Porn is not like a shared hobby. It’s more like a shared drug habit.
It can be tempting to think of porn as just a fun activity to do together; it’s supposed to be exciting and pleasurable, right? But unlike a shared hobby, porn use is more comparable to a shared drug habit—something that doesn’t add any lasting benefit, can actually hurt both of you, and is not compatible with the mature behavior required of two people trying to be responsible adults and start a family.
Even couples who have added porn to their relationship can notice, when porn is added to the picture, they can get sort of high on the feeling. Some people say they experience that sensation as the difference between love and lust. Whatever you call it, there’s no doubt that porn adds an intensity; the question is, is it good for your relationship? Turns out, if you look beyond the temporary excitement in the moment, all answers point to no.
The way porn works, it makes real sex less interesting.
If the 2013 film Don Jon had a worthwhile takeaway, despite the many porn-like scenes it took to get there, it was this: If porn increases in the relationship, intimacy decreases. This has many repercussions in the bedroom and beyond.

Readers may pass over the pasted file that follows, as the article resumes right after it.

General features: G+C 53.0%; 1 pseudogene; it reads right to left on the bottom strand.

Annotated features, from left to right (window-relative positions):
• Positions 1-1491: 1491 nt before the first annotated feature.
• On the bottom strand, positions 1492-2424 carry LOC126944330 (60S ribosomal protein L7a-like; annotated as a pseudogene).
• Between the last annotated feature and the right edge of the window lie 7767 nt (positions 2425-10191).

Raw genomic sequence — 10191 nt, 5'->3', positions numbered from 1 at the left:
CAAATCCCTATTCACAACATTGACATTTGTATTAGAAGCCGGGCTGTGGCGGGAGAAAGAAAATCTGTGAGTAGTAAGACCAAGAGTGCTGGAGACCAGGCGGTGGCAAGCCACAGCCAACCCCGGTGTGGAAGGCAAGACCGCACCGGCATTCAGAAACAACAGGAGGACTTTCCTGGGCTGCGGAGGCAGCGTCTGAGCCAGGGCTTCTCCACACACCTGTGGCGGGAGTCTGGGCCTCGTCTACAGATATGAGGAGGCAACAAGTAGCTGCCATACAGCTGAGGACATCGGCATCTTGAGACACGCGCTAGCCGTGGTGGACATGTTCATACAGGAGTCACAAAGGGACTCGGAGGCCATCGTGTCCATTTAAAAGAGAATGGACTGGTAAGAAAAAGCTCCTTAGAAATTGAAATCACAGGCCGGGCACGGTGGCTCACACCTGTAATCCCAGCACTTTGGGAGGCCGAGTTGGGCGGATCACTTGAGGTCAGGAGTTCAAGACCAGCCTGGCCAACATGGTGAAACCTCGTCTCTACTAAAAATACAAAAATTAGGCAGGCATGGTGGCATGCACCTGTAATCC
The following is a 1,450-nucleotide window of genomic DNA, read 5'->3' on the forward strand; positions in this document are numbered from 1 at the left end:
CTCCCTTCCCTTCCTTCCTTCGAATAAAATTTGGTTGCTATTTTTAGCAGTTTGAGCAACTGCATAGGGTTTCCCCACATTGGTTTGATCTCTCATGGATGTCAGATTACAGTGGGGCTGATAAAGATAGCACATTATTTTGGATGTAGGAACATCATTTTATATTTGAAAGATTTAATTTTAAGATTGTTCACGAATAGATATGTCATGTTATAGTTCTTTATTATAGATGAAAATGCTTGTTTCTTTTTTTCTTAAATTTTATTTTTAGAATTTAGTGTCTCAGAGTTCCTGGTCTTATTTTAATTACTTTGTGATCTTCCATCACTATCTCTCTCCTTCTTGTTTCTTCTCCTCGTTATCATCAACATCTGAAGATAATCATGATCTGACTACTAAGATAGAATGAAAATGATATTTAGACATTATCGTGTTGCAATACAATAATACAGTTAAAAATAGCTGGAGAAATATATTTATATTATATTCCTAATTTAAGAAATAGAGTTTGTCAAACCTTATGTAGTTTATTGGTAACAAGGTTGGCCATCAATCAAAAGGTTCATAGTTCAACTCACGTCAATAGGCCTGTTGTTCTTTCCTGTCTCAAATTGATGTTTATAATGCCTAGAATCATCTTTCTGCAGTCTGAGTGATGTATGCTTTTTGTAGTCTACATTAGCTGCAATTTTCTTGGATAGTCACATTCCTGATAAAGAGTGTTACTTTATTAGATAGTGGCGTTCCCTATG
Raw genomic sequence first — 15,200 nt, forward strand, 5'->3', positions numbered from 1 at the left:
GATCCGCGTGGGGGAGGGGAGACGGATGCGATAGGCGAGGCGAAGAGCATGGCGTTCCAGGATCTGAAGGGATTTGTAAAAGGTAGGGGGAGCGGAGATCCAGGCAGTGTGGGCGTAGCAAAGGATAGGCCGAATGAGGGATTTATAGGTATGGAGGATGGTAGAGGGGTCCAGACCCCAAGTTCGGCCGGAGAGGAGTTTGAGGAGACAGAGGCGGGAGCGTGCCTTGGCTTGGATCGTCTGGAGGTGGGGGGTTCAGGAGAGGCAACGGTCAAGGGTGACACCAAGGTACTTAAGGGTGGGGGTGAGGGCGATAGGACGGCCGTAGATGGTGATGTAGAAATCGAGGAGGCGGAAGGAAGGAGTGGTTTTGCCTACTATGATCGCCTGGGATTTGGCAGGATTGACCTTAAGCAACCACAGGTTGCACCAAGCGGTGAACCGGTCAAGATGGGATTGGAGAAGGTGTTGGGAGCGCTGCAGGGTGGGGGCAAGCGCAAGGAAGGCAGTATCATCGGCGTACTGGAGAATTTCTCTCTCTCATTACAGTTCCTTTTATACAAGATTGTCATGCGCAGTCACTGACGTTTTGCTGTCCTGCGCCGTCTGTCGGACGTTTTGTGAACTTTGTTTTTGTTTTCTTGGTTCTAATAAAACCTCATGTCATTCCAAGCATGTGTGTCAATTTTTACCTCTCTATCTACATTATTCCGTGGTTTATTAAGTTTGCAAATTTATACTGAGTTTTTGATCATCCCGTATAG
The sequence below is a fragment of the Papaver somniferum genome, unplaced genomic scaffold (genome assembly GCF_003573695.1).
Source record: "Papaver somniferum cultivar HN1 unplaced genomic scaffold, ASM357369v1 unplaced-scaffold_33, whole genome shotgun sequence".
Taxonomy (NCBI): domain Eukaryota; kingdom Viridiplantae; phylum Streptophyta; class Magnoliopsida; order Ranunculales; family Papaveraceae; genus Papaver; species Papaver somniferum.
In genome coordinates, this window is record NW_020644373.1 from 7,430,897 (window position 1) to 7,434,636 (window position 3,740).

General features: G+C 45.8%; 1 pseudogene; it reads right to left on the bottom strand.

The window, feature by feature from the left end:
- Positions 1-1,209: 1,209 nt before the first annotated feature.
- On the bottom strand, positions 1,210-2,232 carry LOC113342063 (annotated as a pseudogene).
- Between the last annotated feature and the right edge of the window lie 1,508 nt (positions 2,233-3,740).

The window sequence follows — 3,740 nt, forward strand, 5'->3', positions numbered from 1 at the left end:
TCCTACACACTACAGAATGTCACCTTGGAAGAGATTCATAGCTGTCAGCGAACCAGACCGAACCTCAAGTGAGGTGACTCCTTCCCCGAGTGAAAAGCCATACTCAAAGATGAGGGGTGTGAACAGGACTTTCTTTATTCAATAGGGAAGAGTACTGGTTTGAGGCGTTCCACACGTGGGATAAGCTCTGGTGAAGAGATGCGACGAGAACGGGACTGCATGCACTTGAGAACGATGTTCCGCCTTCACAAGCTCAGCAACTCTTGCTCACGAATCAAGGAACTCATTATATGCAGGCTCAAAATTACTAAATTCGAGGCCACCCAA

This is brain science, by the way. Author and psychiatrist Norman Doidge wrote about this in his bestselling book The Brain That Changes Itself: “Porn viewers develop new maps in their brains, based on the photos and videos they see. Because it is a use-it-or-lose-it brain, when we develop a map area, we long to keep it activated. . . Since neurons that fire together wire together, these men got massive amounts of practice wiring these images into the pleasure centers of the brain, with the rapt attention necessary for plastic change. They imagined these images when away from their computers, or while having sex with their girlfriends, reinforcing them.”